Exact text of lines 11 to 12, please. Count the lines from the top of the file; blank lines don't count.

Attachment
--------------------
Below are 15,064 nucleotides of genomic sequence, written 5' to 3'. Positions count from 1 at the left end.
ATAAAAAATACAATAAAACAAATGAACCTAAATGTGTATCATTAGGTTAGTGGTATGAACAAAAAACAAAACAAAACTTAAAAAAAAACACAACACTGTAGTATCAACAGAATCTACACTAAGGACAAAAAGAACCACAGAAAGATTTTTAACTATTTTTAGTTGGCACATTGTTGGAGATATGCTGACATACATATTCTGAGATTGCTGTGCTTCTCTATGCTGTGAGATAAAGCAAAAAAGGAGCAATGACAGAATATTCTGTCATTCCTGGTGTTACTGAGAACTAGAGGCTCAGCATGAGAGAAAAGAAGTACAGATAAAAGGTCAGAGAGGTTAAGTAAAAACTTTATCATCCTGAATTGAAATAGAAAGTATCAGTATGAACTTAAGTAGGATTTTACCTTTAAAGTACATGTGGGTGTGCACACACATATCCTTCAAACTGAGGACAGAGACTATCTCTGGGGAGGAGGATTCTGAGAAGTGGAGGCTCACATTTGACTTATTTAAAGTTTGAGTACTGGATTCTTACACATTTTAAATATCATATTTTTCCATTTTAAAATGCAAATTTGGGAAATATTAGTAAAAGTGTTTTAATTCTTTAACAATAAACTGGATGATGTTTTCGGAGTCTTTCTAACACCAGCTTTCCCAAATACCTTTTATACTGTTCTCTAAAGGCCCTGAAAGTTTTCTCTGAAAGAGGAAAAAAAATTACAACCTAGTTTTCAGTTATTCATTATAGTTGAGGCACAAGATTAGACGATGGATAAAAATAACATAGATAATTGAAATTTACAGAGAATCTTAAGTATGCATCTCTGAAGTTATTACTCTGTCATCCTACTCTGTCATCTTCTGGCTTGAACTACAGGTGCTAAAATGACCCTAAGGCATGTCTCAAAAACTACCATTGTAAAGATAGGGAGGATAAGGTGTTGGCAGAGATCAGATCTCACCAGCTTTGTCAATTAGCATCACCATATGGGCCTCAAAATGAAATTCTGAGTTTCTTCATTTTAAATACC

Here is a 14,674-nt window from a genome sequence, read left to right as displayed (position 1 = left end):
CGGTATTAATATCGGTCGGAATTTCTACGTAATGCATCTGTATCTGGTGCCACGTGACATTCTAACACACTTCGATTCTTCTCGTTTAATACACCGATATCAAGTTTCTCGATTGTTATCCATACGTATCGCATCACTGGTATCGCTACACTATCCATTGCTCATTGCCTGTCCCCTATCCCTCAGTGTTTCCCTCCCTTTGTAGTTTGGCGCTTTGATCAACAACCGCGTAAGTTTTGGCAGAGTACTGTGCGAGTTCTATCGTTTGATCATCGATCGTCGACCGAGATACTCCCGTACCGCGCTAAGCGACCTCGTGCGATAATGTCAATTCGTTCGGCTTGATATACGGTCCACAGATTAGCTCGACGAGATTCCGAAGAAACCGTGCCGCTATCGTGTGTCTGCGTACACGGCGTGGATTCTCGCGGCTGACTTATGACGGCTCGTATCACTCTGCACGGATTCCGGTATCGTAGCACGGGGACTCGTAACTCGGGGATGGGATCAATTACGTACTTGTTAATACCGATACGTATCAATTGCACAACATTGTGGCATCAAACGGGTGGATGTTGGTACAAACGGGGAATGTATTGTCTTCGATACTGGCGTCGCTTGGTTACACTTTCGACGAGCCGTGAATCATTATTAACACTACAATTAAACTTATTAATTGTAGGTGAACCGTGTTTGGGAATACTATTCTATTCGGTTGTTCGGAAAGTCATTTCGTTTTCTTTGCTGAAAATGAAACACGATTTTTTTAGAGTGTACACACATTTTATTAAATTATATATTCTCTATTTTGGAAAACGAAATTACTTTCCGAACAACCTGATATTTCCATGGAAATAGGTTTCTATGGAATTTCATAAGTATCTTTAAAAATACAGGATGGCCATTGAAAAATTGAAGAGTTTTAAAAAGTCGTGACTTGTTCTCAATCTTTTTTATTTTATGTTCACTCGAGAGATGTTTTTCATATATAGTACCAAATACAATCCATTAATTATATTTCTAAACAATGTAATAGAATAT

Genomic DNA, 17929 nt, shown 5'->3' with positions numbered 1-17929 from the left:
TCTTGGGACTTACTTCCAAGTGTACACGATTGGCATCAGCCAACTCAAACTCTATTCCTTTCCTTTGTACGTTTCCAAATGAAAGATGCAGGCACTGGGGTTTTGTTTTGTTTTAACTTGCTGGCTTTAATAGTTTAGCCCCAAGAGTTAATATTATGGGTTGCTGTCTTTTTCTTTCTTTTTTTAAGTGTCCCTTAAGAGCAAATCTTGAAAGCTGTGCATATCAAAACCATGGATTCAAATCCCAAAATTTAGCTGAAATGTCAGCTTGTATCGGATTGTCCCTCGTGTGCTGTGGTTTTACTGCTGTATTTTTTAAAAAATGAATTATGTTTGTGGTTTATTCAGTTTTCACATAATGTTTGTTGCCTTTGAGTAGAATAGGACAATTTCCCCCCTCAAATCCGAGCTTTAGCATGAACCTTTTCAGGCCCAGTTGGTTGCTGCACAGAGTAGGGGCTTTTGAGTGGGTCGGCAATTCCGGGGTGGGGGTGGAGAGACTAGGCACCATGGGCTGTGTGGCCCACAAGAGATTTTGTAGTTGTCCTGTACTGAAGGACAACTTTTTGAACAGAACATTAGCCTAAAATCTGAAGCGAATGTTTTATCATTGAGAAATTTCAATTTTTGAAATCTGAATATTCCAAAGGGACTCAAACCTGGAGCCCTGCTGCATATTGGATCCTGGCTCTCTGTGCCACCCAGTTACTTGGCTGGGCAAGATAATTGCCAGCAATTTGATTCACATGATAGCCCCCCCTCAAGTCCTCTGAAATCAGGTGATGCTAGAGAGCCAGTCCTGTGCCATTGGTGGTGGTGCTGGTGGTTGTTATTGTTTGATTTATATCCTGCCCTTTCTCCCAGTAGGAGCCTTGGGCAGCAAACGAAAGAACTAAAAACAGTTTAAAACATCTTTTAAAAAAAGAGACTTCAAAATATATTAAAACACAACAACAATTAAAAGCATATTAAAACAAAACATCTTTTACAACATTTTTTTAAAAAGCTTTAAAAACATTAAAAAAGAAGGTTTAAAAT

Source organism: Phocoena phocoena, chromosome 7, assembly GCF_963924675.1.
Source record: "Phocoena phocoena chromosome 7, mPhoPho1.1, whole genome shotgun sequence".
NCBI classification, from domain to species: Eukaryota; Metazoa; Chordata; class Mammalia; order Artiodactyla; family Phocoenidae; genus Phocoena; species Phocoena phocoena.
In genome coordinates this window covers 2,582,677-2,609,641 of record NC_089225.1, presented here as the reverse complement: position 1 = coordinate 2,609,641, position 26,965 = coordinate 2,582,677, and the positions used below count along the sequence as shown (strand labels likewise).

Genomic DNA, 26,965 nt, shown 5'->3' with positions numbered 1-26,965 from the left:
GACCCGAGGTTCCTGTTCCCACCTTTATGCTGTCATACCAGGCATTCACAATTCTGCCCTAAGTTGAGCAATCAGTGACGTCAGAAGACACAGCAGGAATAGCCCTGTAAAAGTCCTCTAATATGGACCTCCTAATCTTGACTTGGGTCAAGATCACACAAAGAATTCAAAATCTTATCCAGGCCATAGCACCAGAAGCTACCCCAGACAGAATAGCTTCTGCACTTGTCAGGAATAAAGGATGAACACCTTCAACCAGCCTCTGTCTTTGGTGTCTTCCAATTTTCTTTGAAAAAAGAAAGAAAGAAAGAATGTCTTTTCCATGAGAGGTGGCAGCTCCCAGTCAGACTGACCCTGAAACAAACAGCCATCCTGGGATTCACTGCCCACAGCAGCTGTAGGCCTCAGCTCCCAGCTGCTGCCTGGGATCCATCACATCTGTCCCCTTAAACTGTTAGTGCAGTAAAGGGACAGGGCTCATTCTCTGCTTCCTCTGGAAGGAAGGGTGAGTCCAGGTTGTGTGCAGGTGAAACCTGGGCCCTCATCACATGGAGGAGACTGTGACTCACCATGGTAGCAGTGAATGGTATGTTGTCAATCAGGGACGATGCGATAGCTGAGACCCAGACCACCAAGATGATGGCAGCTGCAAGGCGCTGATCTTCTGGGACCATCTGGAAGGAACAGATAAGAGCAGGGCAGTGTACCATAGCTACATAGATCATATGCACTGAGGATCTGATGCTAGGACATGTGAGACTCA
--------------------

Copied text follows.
Genomic DNA, 26,965 nt, shown 5'->3' with positions numbered 1-26,965 from the left:
GACCCGAGGTTCCTGTTCCCACCTTTATGCTGTCATACCAGGCATTCACAATTCTGCCCTAAGTTGAGCAATCAGTGACGTCAGAAGACACAGCAGGAATAGCCCTGTAAAAGTCCTCTAATATGGACCTCCTAATCTTGACTTGGGTCAAGATCACACAAAGAATTCAAAATCTTATCCAGGCCATAGCACCAGAAGCTACCCCAGACAGAATAGCTTCTGCACTTGTCAGGAATAAAGGATGAACACCTTCAACCAGCCTCTGTCTTTGGTGTCTTCCAATTTTCTTTGAAAAAAGAAAGAAAGAAAGAATGTCTTTTCCATGAGAGGTGGCAGCTCCCAGTCAGACTGACCCTGAAACAAACAGCCATCCTGGGATTCACTGCCCACAGCAGCTGTAGGCCTCAGCTCCCAGCTGCTGCCTGGGATCCATCACATCTGTCCCCTTAAACTGTTAGTGCAGTAAAGGGACAGGGCTCATTCTCTGCTTCCTCTGGAAGGAAGGGTGAGTCCAGGTTGTGTGCAGGTGAAACCTGGGCCCTCATCACATGGAGGAGACTGTGACTCACCATGGTAGCAGTGAATGGTATGTTGTCAATCAGGGACGATGCGATAGCTGAGACCCAGACCACCAAGATGATGGCAGCTGCAAGGCGCTGATCTTCTGGGACCATCTGGAAGGAACAGATAAGAGCAGGGCAGTGTACCATAGCTACATAGATCATATGCACTGAGGATCTGATGCTAGGACATGTGAGACTCA